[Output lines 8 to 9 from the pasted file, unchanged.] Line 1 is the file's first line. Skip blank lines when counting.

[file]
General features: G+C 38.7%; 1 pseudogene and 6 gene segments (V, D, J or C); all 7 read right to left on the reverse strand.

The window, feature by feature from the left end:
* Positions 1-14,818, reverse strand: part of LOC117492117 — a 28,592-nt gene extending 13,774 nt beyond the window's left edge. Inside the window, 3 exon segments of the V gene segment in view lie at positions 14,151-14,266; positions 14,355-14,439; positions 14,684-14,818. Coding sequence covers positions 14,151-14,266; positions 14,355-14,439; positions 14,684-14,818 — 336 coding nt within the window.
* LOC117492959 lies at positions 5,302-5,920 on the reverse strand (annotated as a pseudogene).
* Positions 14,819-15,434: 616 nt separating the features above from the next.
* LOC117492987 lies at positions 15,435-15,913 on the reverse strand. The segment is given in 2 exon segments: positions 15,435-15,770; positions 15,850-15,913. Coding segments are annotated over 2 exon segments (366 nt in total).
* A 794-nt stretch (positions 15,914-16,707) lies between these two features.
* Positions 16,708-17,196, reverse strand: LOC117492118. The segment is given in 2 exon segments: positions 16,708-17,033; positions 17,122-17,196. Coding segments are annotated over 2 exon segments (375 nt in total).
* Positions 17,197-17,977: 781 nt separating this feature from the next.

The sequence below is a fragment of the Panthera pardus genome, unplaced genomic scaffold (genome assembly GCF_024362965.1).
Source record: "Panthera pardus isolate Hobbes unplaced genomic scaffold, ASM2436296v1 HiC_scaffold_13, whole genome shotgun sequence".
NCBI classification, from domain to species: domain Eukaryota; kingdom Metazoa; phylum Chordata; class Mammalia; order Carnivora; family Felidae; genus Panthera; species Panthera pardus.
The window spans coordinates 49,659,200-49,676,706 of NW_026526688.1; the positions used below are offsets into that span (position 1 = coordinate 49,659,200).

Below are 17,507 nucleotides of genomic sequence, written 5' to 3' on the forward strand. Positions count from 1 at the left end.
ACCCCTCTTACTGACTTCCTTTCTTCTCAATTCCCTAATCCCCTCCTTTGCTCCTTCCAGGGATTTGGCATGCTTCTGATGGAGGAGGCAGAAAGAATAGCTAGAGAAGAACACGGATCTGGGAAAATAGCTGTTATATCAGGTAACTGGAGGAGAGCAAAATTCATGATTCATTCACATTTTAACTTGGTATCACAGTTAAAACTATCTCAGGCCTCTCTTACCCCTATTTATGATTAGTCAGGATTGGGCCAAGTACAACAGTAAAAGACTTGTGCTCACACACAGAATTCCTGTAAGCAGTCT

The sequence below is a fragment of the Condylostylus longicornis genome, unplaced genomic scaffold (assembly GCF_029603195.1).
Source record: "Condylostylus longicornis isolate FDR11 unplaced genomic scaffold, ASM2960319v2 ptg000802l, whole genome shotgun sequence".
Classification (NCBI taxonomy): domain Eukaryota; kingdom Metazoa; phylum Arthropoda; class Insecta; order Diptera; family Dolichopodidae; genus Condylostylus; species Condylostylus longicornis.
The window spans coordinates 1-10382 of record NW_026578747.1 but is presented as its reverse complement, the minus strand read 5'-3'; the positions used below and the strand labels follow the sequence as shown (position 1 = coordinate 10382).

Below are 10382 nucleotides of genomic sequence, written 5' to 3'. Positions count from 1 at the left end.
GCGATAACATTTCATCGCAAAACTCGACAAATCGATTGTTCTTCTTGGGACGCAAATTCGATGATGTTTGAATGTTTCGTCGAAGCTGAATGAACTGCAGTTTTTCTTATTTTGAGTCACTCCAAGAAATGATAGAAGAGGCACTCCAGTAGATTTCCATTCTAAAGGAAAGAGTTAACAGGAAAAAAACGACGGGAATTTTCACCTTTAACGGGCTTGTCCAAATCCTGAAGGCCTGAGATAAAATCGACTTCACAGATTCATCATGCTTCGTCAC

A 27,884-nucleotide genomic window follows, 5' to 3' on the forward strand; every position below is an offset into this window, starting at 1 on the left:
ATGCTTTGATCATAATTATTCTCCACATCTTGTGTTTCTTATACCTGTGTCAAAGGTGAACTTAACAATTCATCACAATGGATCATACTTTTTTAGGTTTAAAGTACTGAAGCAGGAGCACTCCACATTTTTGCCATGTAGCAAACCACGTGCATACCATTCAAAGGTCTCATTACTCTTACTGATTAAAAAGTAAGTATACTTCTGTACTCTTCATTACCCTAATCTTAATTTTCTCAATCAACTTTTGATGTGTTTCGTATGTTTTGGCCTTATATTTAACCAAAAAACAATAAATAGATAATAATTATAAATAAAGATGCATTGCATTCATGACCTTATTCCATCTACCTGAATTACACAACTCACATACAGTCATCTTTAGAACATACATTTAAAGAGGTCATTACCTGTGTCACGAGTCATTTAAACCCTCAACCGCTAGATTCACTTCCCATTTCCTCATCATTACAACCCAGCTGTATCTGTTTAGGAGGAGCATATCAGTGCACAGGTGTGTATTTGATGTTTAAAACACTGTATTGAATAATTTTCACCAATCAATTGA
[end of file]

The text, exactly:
* Positions 16,708-17,196, reverse strand: LOC117492118. The segment is given in 2 exon segments: positions 16,708-17,033; positions 17,122-17,196. Coding segments are annotated over 2 exon segments (375 nt in total).
* Positions 17,197-17,977: 781 nt separating this feature from the next.